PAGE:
Last spring, Steve Kitchin had had enough. For 10 years — since an auto accident left him a quadriplegic — he'd been driving a minivan, modified with hand controls for the gas and brake. At the time, that was the only type of vehicle available for disabled drivers.
But Kitchin wanted a four-wheel drive pickup truck. "A minivan is kind of the family truckster type of thing, and I didn't want to be the soccer mom type," he says. "[It was] kind of emasculating, just a little bit, going from a truck to a van."
A design to his specifications
No one was making what he wanted, so Kitchin — a former advertising executive — decided to do it himself.
With the help of a few friends, Kitchin designed a lift that could handle his 680-kilo wheelchair and fit completely inside his new, red GMC Sierra.
He starts the vehicle remotely. Then, with the push of a button, the elevator-like lift slides out and lowers to the ground so he can back his wheelchair onto it. Another button raises the lift, returning it to its position in front of the steering wheel.
The driver's side door is welded to the lift, so the entire mechanism slides open like a drawer, then lowers to the ground. That design feature means Kitchin's truck doesn't need any more room to park than a regular vehicle so he doesn't have to park in an extra-wide disabled space.
Kitchin thought he had something other drivers like him would want, so he decided to start a company. He called it GoShichi, which is Japanese for five and seven, nostalgic numbers from his days as an athlete.
Word of the new modification spread quickly, and orders began pouring in, even before he had a factory to produce them. Little did Kitchin know, the downturn in the economy was about to boost GoShichi to the next level.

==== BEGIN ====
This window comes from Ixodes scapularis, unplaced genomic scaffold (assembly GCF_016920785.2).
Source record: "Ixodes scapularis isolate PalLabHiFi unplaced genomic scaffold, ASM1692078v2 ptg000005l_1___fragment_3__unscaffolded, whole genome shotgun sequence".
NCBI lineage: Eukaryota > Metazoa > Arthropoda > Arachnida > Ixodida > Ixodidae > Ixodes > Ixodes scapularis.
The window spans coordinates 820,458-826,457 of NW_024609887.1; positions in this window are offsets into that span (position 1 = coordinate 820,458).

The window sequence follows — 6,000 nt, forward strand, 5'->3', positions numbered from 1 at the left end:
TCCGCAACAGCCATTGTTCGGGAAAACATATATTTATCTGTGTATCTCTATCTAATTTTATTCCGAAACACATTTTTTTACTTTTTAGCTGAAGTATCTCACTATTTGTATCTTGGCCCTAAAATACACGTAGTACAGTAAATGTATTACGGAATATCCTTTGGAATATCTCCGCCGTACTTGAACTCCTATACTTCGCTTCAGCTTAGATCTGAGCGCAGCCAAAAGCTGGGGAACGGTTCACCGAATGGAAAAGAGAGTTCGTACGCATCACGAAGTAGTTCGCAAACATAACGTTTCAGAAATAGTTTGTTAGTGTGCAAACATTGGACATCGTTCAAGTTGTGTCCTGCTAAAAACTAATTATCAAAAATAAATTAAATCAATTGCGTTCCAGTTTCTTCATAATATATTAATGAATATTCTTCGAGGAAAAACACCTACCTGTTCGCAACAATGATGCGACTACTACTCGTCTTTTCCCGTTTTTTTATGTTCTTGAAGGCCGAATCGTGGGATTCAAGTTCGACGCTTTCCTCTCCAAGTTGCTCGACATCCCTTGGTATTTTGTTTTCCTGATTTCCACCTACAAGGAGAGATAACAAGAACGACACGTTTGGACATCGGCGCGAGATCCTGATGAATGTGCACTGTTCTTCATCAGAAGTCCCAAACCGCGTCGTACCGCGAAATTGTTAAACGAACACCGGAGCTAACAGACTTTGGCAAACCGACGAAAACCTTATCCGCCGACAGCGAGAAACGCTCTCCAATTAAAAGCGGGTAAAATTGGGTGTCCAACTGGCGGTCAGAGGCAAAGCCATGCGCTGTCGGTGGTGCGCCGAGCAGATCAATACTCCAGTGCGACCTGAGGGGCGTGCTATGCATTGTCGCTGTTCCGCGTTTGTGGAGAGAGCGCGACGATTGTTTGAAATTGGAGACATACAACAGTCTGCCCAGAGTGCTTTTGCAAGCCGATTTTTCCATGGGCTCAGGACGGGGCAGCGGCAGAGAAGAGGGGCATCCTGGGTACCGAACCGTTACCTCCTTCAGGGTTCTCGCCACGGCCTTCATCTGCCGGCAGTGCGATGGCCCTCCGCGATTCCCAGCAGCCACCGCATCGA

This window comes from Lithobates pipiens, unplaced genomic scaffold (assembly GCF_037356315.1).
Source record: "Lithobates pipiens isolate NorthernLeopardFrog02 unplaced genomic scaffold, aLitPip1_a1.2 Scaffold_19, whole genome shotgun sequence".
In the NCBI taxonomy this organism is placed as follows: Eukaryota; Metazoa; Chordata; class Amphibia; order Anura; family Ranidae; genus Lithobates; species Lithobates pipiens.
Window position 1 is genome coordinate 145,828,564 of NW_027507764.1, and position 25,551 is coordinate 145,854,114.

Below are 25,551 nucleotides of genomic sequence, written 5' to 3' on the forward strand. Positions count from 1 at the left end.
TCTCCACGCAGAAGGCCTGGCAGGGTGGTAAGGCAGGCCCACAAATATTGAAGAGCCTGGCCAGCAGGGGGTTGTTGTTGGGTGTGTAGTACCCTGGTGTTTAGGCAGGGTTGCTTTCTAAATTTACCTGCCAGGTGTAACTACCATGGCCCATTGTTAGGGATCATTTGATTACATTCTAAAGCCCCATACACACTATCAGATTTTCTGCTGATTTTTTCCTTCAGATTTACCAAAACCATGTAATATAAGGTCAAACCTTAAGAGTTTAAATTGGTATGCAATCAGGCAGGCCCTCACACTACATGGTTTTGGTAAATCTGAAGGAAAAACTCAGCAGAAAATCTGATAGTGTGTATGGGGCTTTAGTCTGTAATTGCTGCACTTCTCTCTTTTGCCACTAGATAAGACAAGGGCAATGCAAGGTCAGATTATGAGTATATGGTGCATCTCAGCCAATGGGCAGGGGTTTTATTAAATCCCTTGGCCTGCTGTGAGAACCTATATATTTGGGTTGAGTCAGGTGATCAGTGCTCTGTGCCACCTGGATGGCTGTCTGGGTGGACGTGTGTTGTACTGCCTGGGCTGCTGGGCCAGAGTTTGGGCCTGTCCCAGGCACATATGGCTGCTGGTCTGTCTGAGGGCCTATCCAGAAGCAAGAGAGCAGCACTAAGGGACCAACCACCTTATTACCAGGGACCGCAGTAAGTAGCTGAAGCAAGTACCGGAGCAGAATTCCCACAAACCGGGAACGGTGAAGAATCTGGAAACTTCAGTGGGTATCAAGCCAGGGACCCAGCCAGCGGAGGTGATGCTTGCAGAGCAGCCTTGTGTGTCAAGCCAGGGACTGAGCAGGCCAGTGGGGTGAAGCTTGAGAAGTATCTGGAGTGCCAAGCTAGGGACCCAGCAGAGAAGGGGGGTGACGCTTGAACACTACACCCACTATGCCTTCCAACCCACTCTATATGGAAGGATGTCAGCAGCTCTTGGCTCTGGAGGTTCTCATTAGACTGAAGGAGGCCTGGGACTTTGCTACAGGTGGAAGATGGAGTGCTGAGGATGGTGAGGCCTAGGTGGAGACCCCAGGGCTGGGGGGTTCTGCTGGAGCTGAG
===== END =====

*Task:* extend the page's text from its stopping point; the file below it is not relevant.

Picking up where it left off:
Closed dealership becomes working factory
Enter Tom Kelley, president of Kelley Automotive Group, which owns several car dealerships in Fort Wayne.
His Saturn dealership closed when GM stopped manufacturing the line to save itself from bankruptcy. He says the news "was like a dagger to my heart." But when he heard about Steve Kitchin's ambitious new company, he offered his empty Saturn building for its factory.
"My dad's favorite line was he never did anything on his own. That everything that ever happened to him that was significant happened because people lent him a helping hand. So I just sort of thought, you know, my dad would be all over this and I said Steve, 'Go, start using the building. We'll figure it out.'"
GoShichi began production in January. It's not only filling a void for disabled drivers, it's creating new jobs. Kitchin says he currently employs 17 workers, but eventually plans to hire as many as 200.
Rather than having an assembly line where the trucks are constantly moving, GoShichi rotates its workers. This eliminates the need for expensive assembly line equipment, which keeps the cost of Kitchin's conversions similar to that of a modified minivan.
Kirk McKenzie, who was laid off from a forklift factory, says his new job with GoShichi is a better fit. "It makes you feel good at the end of the day."
A growing need
There are 10,000 new spinal cord injuries each year in the United States. Most are young men under the age of 26. Although thousands of minivans are converted for use by disabled drivers each year, most young men —disabled or not —would rather be driving anything but a minivan.
GoShichi is converting 30 trucks a month, and Kitchin hopes to double that number by the end of the year. The company is already creating a ripple effect in the local economy. Its suppliers say their businesses are starting to pick up. Kelly's truck dealership is selling more vehicles to GoShichi to be converted, and an RV manufacturer down the road is asking for help building modified campers.
Kitchin is already focusing on the future. "We're really looking forward to where all this can take us."
He has plenty of other ideas for disabled drivers. After his success with pickup trucks, he hopes to move on to the big rigs, modifying tractor-trailers to give disabled truckers a chance to go back to work.